For more than 20 years, North Salem's "Disabilities Awareness Program" has opened many students' eyes to the reality of living with disabilities.  The program begins with a visit from Pines Bridge educators and physical and occupational therapists to North Salem, where they discuss the many services they provide to their students.  They bring wheelchairs, walkers and many other appliances, which the North Salem students try out. 

A few weeks later, the North Salem students visit Pines Bridge, spending time in classrooms and observing teachers and therapists working with their students. The visit highlights services such as occupational, speech, language and physical therapy.  

"It's an amazing experience for the visiting students," said Pines Bridge Principal Csilla Mate. "We can observe big changes in them once they have put themselves in our students' shoes."  

North Salem teacher and 6th grade advisor Jim Savarese feels that the program helps his students develop a better understanding of the experiences of those with special needs.  "For our students, the workshop the Pines Bridge staff conducts for us, and the subsequent visits to the school, provide a unique and powerful opportunity to change their perspective on what school -- and life -- are like for many students and their families," he said. "They gain a new appreciation for things that many of us take for granted, and they are touched by the kindness and generosity of a wonderful group of educators and students."

"There is so much misinformation out there about what students like ours can or can't do," said Csilla. "This experience enables these middle school students to go out into the world and help create positive change for this population." 

Annual AHERA Notification
 
The Asbestos Hazard Emergency Response Act (AHERA), became law in 1986. AHERA requires local education agencies to inspect their schools for asbestos-containing building material and prepare management plans to prevent or reduce asbestos hazards.
 
In accordance with Federal AHERA regulations, building workers and occupants, including parents, teachers and employee organizations, are to be notified in writing of the availability of AHERA Asbestos Management Plans once each year. This is the required annual notification.
 
AHERA Management Plan Locations:
 
A complete set of all AHERA facility reports are maintained at the Operation & Maintenance Office. Director of School Facilities and Operations, Katharina Cerreta, is the P/NW BOCES AHERA compliance designee and may be contacted at 914-248-2203 concerning any questions that you may have.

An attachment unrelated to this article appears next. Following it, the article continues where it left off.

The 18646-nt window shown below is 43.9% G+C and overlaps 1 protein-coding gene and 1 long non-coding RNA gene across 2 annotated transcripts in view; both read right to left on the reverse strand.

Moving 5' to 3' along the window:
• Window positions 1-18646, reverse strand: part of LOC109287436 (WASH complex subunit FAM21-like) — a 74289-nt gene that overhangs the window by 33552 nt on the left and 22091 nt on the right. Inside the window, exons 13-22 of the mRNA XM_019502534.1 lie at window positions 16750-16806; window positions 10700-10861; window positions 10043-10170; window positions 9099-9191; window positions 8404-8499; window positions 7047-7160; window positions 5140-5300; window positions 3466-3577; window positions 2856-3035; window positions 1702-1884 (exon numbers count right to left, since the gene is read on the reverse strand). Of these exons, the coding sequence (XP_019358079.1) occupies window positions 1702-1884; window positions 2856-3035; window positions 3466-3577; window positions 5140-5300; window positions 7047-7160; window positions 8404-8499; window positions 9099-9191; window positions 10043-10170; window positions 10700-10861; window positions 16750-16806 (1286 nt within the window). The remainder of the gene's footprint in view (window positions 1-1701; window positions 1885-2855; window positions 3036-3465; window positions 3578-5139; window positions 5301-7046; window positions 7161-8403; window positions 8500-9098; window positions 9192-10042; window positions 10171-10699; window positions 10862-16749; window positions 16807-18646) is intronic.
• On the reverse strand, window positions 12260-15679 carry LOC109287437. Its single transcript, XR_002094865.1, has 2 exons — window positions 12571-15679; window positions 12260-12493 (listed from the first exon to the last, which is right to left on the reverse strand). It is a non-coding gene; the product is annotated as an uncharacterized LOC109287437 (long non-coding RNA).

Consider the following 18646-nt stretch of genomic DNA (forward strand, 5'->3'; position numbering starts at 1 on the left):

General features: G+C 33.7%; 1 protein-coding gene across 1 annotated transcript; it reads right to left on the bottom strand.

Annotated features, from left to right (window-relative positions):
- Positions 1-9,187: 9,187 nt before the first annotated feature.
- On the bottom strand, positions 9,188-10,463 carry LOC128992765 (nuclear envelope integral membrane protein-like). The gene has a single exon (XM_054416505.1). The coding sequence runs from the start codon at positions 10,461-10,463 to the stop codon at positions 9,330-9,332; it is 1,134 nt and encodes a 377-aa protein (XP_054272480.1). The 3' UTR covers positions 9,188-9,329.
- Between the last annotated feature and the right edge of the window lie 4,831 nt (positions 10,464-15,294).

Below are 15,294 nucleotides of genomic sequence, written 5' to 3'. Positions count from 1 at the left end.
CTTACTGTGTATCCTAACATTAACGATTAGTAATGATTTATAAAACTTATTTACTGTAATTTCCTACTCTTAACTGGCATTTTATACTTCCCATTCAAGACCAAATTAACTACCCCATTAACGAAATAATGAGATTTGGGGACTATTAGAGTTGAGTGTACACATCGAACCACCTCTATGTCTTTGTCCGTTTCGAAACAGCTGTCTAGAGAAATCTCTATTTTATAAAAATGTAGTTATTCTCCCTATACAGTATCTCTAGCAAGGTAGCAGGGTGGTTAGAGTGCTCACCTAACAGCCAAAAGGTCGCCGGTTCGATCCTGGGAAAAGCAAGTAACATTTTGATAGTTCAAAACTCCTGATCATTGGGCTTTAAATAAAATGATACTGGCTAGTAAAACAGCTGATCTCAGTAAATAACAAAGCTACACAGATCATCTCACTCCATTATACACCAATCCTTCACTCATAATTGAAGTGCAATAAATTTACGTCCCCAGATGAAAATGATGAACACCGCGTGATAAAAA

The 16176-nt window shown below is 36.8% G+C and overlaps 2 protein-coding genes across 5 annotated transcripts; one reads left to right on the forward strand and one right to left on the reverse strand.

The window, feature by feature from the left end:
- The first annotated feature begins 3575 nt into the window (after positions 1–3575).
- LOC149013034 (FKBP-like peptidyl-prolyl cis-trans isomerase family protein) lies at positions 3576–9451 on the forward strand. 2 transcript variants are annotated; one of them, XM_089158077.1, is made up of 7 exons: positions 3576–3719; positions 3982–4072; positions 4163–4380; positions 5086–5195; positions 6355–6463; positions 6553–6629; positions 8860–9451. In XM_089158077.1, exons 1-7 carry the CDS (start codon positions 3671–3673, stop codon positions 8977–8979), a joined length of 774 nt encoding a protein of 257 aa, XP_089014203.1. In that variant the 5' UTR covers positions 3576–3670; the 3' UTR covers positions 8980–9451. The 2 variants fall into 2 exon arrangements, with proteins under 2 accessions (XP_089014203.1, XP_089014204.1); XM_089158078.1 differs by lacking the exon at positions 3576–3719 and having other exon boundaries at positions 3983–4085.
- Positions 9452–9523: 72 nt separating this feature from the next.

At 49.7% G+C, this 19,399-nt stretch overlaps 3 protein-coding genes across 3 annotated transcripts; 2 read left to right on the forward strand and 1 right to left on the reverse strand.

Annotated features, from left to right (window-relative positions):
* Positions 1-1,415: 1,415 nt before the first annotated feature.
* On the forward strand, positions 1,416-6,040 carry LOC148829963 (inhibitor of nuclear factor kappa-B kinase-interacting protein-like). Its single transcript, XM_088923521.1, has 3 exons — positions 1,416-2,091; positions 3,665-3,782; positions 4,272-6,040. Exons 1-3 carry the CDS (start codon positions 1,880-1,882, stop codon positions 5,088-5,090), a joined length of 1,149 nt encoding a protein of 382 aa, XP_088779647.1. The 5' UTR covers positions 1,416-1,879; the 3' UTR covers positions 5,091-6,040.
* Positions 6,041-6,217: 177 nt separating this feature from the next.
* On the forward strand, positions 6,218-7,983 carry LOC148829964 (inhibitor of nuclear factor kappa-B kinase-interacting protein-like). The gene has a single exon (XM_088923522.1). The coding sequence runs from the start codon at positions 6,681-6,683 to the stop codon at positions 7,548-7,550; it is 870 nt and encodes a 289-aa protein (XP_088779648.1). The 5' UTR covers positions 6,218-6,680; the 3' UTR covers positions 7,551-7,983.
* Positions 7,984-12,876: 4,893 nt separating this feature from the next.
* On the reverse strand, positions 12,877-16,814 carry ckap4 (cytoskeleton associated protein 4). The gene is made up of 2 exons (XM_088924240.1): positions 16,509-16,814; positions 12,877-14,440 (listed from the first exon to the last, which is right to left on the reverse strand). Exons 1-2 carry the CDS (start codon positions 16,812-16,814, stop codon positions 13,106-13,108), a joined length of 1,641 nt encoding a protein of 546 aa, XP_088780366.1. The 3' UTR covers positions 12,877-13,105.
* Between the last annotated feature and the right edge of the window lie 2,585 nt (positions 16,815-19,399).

Copies of the plan may also be found at the following buildings: 
 
PINES BRIDGE CAMPUS
Professional Library in School Services (Building A): The plan for all buildings on Pines Bridge, Fox Meadow and Madden Campuses.
Contact: Joseph Mannozzi, School Library System Coordinator  
 
Walden School Main Office (Building B): The plan for the Pines Bridge & Walden Schools (Building B) only.
Contact: Mike Sowul, Supervisor of Special Education   
 
Tech Center Main Office: The plan for Tech Center, Tech South & Building E only.
Contact: Steven Lowery, Career & Technical Education Executive Principal
 
FOX MEADOW CAMPUS
Fox Meadow Main HS/MS Office at Building #9: The plan for all buildings at Fox Meadow only.
Contact: Nicole Murphy, Supervisor of Special Education
    
MADDEN CAMPUS
Madden Center for Environmental Education: The plan for all buildings on the Madden Campus only.
Contact: Dorna Schroeter, Environmental Education Coordinator 
 
Virtual Suggestion Box
SuggestionBox
 
Please be reminded that you are welcome to share your ideas and suggestions  to boost morale and improve our collective work by using our virtual suggestion box. To access the box, go to the BOCES website at  http://www.pnwboces.org/
(click the employees tab and then suggestion box) or go directly to:

 
The virtual suggestion box is checked on a daily basis and all suggestions are carefully reviewed and considered. Suggestions of merit that are acted upon are highlighted in the BOCES Reporter.    
 
Thanks again to all those who have used the virtual suggestion box, and keep the new ideas coming! 
Staff  Stuff
APPOINTMENTS
Kathryn Arrowitz, Coordinator of Human Resources, School Services Building. Kathleen Copeland-Fish, Assistant Naturalist, Madden. Geraldine Gilmore, Senior Office Assistant, Tech Center. Hallie Hirsch, Senior Office Assistant, School Services Building. Cynthia Tillman, Stock Clerk, Fox Meadow.

RECOMMENDED FOR TENURE
Ann Quinones-Narcisse, Regional Special Education Training Specialist.

February
Birthdays
Patricia Cartelli, Carol Chiara, Kelly Damiano, Julie Darling, Rita DeVito, Angela Gilleo, Judith Gillet, Laura Giordano, Olga Gonzalez-Tompson, Marguerite Guglielmo, Janine Hoppermann, Justin Huff, Erik Krantz, Cynthia Lehr, Stefanie Longobardo, Michael Marchionna, Veronica McCarthy, Felecia Morris, Philip Nouvion, Teresa O'Donnell, Sharlene Orlowsky, Antonio Paone, Patricia Pfister, Nicole Pulick, Theresa Randall, Lisa Tobin, Doreen Trani and Hilary Wolfson.



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BOCES Reporter: Karen Hoffman, Editor; Valerie Laudato, Graphic Designer